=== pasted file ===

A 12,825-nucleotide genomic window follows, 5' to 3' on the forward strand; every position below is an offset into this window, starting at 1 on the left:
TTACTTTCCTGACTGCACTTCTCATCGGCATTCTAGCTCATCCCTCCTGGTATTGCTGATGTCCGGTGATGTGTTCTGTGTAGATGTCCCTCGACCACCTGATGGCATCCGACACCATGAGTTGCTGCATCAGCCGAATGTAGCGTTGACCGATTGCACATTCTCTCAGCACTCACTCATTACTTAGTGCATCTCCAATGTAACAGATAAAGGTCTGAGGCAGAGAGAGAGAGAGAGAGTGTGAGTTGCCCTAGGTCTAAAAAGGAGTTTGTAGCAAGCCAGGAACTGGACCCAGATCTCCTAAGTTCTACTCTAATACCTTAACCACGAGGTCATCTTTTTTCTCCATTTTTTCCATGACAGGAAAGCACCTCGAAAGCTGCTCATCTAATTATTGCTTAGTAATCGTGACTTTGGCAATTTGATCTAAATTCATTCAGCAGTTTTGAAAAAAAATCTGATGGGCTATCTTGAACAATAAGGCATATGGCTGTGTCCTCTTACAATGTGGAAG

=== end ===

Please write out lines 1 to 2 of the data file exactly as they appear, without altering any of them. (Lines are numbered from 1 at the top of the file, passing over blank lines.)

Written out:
A 12,825-nucleotide genomic window follows, 5' to 3' on the forward strand; every position below is an offset into this window, starting at 1 on the left:
TTACTTTCCTGACTGCACTTCTCATCGGCATTCTAGCTCATCCCTCCTGGTATTGCTGATGTCCGGTGATGTGTTCTGTGTAGATGTCCCTCGACCACCTGATGGCATCCGACACCATGAGTTGCTGCATCAGCCGAATGTAGCGTTGACCGATTGCACATTCTCTCAGCACTCACTCATTACTTAGTGCATCTCCAATGTAACAGATAAAGGTCTGAGGCAGAGAGAGAGAGAGAGAGTGTGAGTTGCCCTAGGTCTAAAAAGGAGTTTGTAGCAAGCCAGGAACTGGACCCAGATCTCCTAAGTTCTACTCTAATACCTTAACCACGAGGTCATCTTTTTTCTCCATTTTTTCCATGACAGGAAAGCACCTCGAAAGCTGCTCATCTAATTATTGCTTAGTAATCGTGACTTTGGCAATTTGATCTAAATTCATTCAGCAGTTTTGAAAAAAAATCTGATGGGCTATCTTGAACAATAAGGCATATGGCTGTGTCCTCTTACAATGTGGAAG